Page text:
• Each person explains their pain and their ex’s effect on them
  • They must listen to each other and acknowledge each other’s pain and any responsibility they have for this
  • Things that people need to say can be said, heard and acknowledged
  • The facilitator helps understanding with explanations and interpretation, normalising and summarising. They reality check assertions and try to establish some sort of shared understanding about events if such is possible
  • The couple may realise they may never agree on the ‘truth,’ they have their own beliefs about what happened, this is normal and they need to let it go anyway
  • The parties are helped to come to terms with the end of the relationship, there may be forgiveness but it isn’t necessary – acceptance is enough
  • There may be apologies, acknowledgment of wrongs done so rage can subside along with any sense of injustice, so people can move on

The problem we have at the moment is there is no way for this emotional journey to be facilitated and without it the angst breaks out inappropriately in other forums such as court proceedings, solicitor’s letters, fights about children and the money. We need a Rite of Passage for broken families – next week see part two of this blog The Right Rites.

Author: Mary Banham-Hall, Family Mediator, Milton Keynes & Bedford

Call us on 01908 231132 or Email: info@focus-mediation.co.uk for further information or to book a Mediation Information & Assessment Meeting (MIAM) (11 Locations: Milton Keynes, Bedford, Broxbourne, Hemel Hempstead, London, Northampton, Oxford, Potters Bar, St Albans, Harrow and Watford).

Read more about family mediation at:  www.focus-mediation.co.uk

Activities and Places to Visit for children in Beds, Bucks and Herts Summer 2018

The Higgins Museum and The Cecil Higgins Art Gallery

Castle Lane, Bedford MK40 0PF

Craft activities throughout the summer on Wednesdays and Fridays.

Exhibition by the artist Edward Bawden entitiled Bawden’s Beasts

St Albans Museum and Gallery

Market Place, St Peters Street, St Albans, Herts AL3 5DJ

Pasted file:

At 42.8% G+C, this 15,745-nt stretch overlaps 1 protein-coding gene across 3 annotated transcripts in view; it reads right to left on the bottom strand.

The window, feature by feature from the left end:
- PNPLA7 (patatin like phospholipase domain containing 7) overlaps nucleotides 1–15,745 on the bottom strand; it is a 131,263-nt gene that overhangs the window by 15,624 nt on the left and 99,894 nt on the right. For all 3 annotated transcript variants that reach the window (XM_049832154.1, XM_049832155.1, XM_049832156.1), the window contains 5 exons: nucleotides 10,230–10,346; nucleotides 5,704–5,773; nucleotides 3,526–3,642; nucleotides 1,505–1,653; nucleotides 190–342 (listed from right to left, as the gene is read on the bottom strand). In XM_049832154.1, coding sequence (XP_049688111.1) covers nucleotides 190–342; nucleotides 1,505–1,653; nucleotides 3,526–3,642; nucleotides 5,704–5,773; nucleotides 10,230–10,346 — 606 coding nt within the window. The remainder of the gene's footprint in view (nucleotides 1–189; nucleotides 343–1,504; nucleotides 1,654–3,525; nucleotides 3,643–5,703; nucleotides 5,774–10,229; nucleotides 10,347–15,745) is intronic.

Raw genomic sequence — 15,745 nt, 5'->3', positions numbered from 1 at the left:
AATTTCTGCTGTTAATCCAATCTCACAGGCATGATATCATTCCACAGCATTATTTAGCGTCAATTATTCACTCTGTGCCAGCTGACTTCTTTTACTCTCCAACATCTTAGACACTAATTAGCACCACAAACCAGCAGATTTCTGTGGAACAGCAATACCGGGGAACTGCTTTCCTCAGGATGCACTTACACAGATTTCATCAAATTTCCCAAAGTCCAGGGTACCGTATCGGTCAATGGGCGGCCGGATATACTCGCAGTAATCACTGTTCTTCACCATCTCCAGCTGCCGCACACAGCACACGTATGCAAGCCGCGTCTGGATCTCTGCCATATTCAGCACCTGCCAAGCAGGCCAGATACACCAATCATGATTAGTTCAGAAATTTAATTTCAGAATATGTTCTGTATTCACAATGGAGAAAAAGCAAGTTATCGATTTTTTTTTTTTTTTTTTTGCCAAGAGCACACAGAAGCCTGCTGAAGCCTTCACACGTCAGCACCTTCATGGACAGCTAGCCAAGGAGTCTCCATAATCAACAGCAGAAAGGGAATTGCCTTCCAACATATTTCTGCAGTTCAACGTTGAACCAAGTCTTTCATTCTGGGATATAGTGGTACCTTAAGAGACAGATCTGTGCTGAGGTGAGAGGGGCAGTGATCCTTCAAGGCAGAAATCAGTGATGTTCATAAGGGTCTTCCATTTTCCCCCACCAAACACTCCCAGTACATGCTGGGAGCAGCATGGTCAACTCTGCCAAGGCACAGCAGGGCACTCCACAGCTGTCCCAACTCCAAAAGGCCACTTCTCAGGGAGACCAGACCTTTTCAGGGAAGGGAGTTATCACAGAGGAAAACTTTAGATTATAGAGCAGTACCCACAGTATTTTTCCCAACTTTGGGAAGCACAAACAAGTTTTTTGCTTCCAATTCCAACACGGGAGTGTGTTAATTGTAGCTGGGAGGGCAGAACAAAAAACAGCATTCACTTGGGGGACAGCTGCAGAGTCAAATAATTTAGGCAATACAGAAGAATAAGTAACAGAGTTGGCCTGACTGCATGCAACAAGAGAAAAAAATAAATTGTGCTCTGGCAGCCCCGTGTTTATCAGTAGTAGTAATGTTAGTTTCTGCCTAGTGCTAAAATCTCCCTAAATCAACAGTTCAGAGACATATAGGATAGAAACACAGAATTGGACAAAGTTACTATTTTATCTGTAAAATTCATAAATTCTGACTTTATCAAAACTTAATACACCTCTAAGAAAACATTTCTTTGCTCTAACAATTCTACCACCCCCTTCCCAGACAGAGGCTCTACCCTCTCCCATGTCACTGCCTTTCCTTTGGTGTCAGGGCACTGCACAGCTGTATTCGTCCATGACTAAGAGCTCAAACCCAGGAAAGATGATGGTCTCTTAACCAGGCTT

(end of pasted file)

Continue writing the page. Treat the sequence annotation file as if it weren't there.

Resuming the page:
Opened in June 2018. Visit the old court room and prison cells and find out about the history of St Albans. Free family activity trails from 28 July 2018.

Knebworth House Dino Adventure

Knebworth, Herts SG1 2AX

Dino Adventure: Saturday 18 August 2018 – Experience the pre-historic world of the dinosaurs

Knebworth Country Crafts and Steam Fair: Saturday 11 and Sunday 12 August 2018 – Including birds of prey, steam engines, children’s entertainers and horseback displays

Days Out

 

Bletchley Park

Sherwood Drive, Bletchley, Milton Keynes ,Bucks MK3 6EB

Play the games of the codebreakers: Chess and Challenges – every Tuesday and Thursday  from 31 July to 30 August 2018

Wrest Park

Silsoe, Beds MK45 4HR

Listen to the Summer Bands playing over the bank holiday on Sunday 26 and Monday 27 August 2018 between 12 noon and 4 pm and explore the grounds with an activity pack and audio trail.

Chiltern Open Air Museum

Gorelands Lane, Chalfont St Giles, Bucks HP8 4AB

Take part in Medieval Pagaentry and Vicious Vikings and Tudors on Thursdays from 26 July to 30 August 2018.

Explore this historic working farm and see the preserved historical buildings.

Shuttleworth Collection

Old Wareden Aerodrome, Hill Lane,Biggleswade, Beds SG18 9EP

Family Air Show on Sunday 5 August 2018 and The Flying Proms on Saturday 18 August 2018

Visit the museum with vintage aircraft,cars, motorcycles and agricultural exhibits – all in working order.

Stockwood Discovery Centre

Stockwood Park Golf Course, London Road, Luton LU1 4LX

Various workshops to include a Lego workshop, a Very hungry caterpillar workshop and a Bear hunt workshop throughout the holidays.

Forest of Marston Vale

Station Road, Marston Mortaine, Beds MK43 0PR

Activities will take place throughout the summer holidays to include Wild Artwork in the woods and Dragonfly Safari

Royston Cave

Melbourne Street, Royston, Beds SG8 7DA.

Visit this unique man-made cavern in the shape of a bee hive which is thought to date from the 13th century and covered in ornate carvings.